To catch the pace of changing time and learners’ demand, Universities are extending their programs to online learning. Open school extension is one of the best examples from Harvard University, USA. Open and Distance Education Center at Tribhuvan University is a good example in Nepal. Both of the Universities use and rely on online learning support system. These two examples, one from extremely developed country and another from a underdeveloped country exemplify that universities around the globe have been adapting new culture in education. That focuses on expansion of education and student support through the creation of online learning environments. Higher education through ODL mode in Nepal has been in discourse for a long time. In addition, Internet technology has brought varieties of options for Nepali students to access higher education. They are able to choose any University around world and to attend courses or academic program of their choice.

Looking at the recent development in Nepali Universities towards integrating ICT and offering ODL programs, TU and KU have started enculturing technology supported distance learning programs for higher education. This is a good sign for the future of ODL in Nepal. Meanwhile, it is equally important to consider technological and pedagogical challenges: competent human resource, quality of education and lower completion rate of students as reported in MOOCs research. In the context of Nepal, major challenges for ODL instructional delivery are: inconsistency in program/policy implementation, lack of electricity and infrastructure, lack of dedicated, cost effective, efficient telecommunication and the Internet services, poor postal system and poor economic situations and its effects on middle level manpower (Subedi, 2014). Therefore, it is very important to pay special attention to these problems and challenges so that upcoming ODL program design and its implementation in Nepal would be more meaningful.

The critical challenge for web-based ODL in Nepal is the lack of electricity supply and the cost of the Internet connectivity. Nepali people are still living in dark because there is blackout up to 16-18 hours per day in dry seasons. As a result, power backup for ODL server system that hosts e-learning platforms cannot function 24 hours. The operation cost goes high to install alternate power backup. However, KU’s attempt to avoid this challenge would be an example for other universities in similar situations. KU has outsourced hosting server from USA so that learning platforms are 24/7 standby and accessible to students and teachers at anytime from anywhere. On the other hand, courses offered by KU are accessible via mobile apps too. The use of mobile apps for learning platform has supported to lower the cost of data/connectivity. This shows that institutional commitment would be sufficient to overcome many barriers related to teacher training and student support. Learning lessons from the past challenges are always vital in understanding the context and bring new ways of implementing ODL programs in Nepal. Possibly online mode of delivery that could be responsive to handheld mobile devices and low cost data transmission would be an idea to enhance present practices of open and distance education programs from the instructional delivery perspective.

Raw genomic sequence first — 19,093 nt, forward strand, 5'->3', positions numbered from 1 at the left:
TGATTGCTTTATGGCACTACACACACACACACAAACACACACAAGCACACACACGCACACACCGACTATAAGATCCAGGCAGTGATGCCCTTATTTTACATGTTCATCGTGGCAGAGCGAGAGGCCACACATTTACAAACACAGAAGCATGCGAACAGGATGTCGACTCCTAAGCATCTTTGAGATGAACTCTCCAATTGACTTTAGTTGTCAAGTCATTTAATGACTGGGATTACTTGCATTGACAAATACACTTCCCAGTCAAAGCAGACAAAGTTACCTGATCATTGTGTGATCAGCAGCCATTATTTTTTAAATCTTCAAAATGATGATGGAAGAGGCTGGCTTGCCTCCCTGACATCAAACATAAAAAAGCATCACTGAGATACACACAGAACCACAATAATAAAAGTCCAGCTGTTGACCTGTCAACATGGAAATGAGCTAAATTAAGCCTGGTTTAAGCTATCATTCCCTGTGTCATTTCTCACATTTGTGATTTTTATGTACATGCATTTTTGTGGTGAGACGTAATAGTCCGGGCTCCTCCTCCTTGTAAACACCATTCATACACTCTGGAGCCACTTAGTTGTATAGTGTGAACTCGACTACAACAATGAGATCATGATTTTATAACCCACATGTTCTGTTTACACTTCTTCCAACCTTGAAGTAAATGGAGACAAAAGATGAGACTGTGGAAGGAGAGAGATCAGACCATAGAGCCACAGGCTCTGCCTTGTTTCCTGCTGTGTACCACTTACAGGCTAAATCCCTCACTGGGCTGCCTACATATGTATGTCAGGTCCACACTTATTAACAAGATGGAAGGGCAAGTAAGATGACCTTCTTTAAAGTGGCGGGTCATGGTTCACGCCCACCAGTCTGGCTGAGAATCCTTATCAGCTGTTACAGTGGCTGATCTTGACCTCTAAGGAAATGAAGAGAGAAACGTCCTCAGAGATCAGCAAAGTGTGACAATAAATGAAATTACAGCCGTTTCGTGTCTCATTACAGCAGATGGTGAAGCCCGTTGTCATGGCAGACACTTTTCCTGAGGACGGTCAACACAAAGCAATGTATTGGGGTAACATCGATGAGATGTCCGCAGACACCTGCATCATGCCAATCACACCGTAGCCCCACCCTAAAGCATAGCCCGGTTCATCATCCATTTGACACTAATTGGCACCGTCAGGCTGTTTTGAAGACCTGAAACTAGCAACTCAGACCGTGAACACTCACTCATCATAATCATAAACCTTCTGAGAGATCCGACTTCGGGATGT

Nonetheless, ODL has been widely used as a tool for teachers’ professional development because of its effectiveness in short modular training courses. In addition, it has been popular for professional development because of flexibility and openness. “Open and distance learning is increasingly used in teacher education in developing and industrialized countries” (Robinson & Latchem, 2005). Therefore, being in a developing country, Nepali can best utilize ODL mode of education for teachers’ professional development training and for many other programs.